The Power of Language

There is this open-door policy at The Art Factory. Well, not so much of an open door as it is just an overall hospitality thing. Mary Beth Holladay has the gift of hospitality. She’s a terrific hostess, always serving others and creating spaces of beauty for the enjoyment of others. Christine Sine is another who has this gift.  Missional hospitality is the right term for it, I think.

Hosting Dinner & Dialogue  is just one of the many ways The Art Factory extends hospitality to the local community of artists.

Everyone brings a salat to share. The buffet line is set up in the Gallerage.

Conversation is encouraged during the meal and after it.

Imagine a mini-Ted talk, following by discussion.  Tim and I worked together to facilitate a discussion about language and how it shapes our identity. How is language inclusive and exclusive? Should we have a global language?

Most everyone recognized that when it comes to trade, it is very beneficial to have a universal language that allows for economic gain for everyone.

Yet hardly anyone desired to trade their own regional tongue  for another.  Many here  speak more than one language. Several speak three or more. But each dinner guest could point to a specific language that defined them best. Language is the thing that connects us and divides us.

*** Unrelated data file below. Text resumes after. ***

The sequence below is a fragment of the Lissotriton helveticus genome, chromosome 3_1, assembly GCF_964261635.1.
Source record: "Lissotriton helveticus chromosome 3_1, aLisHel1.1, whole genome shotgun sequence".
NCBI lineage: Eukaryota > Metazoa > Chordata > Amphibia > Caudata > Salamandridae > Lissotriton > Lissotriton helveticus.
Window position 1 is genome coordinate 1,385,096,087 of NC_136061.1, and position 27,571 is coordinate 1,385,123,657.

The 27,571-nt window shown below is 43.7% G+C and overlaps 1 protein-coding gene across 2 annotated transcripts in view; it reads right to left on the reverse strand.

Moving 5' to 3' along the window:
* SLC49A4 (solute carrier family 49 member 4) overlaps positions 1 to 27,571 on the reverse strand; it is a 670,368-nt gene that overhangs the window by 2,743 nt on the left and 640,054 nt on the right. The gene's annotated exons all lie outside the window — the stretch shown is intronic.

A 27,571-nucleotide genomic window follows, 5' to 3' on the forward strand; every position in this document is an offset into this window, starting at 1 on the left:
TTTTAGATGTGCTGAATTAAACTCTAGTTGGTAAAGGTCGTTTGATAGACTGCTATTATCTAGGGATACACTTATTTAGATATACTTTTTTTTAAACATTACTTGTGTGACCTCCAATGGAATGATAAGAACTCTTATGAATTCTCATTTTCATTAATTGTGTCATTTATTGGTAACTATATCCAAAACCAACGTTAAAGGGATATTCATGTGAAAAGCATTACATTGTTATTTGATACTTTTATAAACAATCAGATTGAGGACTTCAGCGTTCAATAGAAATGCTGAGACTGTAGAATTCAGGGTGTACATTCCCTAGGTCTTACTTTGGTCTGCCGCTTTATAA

One doesn’t have to look very far to see how mastery of language grants power to individuals. Or how the lack of such mastery can marginalize another.

Here in Kandern they speak their own specific dialect, kind of an Appalachian form of German specific to this mountainous region. Up the road a piece in Basel, Switzerland, they speak a hybrid form of German dialect. And yet, the standard for teaching and learning is High German, which is hardly used by the locals.

Our inability to learn the language of others can leave us feeling so trapped, so caged in and cut off from others, don’t you think?

My own southern dialect seems like a relic to me at times. But I was forced by a college professor to learn to speak his way. He warned me that if I didn’t lose my way of speaking, I would never work in the Northwest. He was British himself, so I was never sure what he meant when he insisted I must learn to speak the right way.

Those who know, say it is ever more difficult to learn to write in another’s language. I have a difficult enough time writing in the only language I know. I envy those who become fluent enough to write the language of others.

Because I think it is simply impossible to be your best self with a person with whom you cannot swap stories.

Dinner & Dialogue night ended with Rick Holladay sharing the story of how he came to fall in love with Mary Beth, and how all that led to the formation of The Art Factory, proving once more that it is  our ability to swap stories that binds us one to another.

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